Obsession: an idea or thought that continually preoccupies or intrudes on a person’s mind.
I certainly am. Maybe not so much with the result, as with an intense puzzling curiosity when trying to figure out how to make a “never before seen thing, ”
This image from Barbara Walker‘s Women’s Encyclopedia of Symbols and Sacred Objects has fascinated me for years. I have tied many interlacement patterns into the backs of my drums, but I have never figured out how to do this one. But maybe a good aspect of obsession is that its hard to give up. And so I don’t.
The whole maze of stars and centre anchor needs to be held firmly, and I know about wooden rings and lacing, so this first step is not too hard. What makes it hard is that the drum has to dry in this configuration of wide ring and tight loops–so even at the beginning, there is no going back. I like that.
Kitchen magic is an old Wiccan notion: use the most common and accessible of ingredients, and then serve the potion hidden as a loaf of bread or cup of tea to the witch pricker, as necessary. So. the kitchen part is a broken freezer lid.
And magic is the result.
I have been reading Entangled Life, by Merlin Sheldrake, and how to get it together has been perhaps the fundamental question for all life since Fungi met Algae and became Lichen. He did not, however, mention coffee and chocolate, nor binder clips and elastic bands as support staff.
So now comes a great reward, and the next great risk. Are the central wheel spokes too long? Is the span required for lacing the stars too wide? How much tension between the stone ring and the wood ring? Of course there are no answers. Only take the next step, and then the next step. and remembering I agreed to never make a crippled drum, so if it doesn’t work just a little bit–it doesn’t work at all.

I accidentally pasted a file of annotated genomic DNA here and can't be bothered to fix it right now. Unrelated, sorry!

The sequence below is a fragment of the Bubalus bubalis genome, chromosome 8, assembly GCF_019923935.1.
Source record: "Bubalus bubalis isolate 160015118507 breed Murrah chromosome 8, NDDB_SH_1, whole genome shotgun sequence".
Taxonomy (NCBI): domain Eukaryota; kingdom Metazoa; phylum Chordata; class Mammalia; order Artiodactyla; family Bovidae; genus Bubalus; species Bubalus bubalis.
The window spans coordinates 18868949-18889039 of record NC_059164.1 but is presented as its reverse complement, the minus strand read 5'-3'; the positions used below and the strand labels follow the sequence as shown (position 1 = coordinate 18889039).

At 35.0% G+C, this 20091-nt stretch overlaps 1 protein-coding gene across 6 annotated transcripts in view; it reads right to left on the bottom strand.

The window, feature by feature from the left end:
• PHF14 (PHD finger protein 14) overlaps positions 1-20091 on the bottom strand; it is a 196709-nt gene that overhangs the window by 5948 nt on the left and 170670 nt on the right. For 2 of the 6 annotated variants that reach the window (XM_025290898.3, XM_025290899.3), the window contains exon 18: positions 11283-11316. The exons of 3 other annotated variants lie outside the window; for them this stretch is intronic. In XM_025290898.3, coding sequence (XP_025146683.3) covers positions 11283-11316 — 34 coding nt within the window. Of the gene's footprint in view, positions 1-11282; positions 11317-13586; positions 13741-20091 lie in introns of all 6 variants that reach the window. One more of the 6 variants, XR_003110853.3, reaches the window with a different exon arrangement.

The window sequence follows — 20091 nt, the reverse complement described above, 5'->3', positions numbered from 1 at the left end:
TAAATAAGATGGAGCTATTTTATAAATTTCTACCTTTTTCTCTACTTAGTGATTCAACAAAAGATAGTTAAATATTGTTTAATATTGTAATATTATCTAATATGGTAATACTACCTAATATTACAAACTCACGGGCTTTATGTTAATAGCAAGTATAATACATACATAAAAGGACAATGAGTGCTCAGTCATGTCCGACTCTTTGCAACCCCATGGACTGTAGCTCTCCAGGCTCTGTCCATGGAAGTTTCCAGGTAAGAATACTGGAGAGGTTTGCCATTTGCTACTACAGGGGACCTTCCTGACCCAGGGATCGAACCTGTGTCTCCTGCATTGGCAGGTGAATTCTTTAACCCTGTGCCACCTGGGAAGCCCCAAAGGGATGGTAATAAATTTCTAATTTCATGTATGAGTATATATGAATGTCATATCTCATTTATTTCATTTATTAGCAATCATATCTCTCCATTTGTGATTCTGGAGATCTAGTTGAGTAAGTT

The design works. But as a drum hand-hold not yet. The thongs feel frail and wiggle against the stone. Nothing is holding the drummer secure and the drum steady. I wrap the thongs of my drums with sailor’s knotwork. I love the idea of keeping old hand work alive. But the half-hitch pattern I typically use is lumpy and ill-fitted to the task. And then in my knotwork bible: Des Pawson’s Knot Craft, I find the Portuguese sennit.
A truly beautiful solution at its beginning, but what now? I have twenty doeskin ends, and no obvious way to finish. If you look closely under the raised sennit to the left of the centre one, you may see a knot. A mistake, I thought. A knot I tied and then could not undo to try something else. So I have to just go with it. A mistake that becomes a way forward.
I could not have done this,
except by accepting what I named a mistake.
For me this is the true obsession of art–to understand,
one step at a time–there really are no mistakes.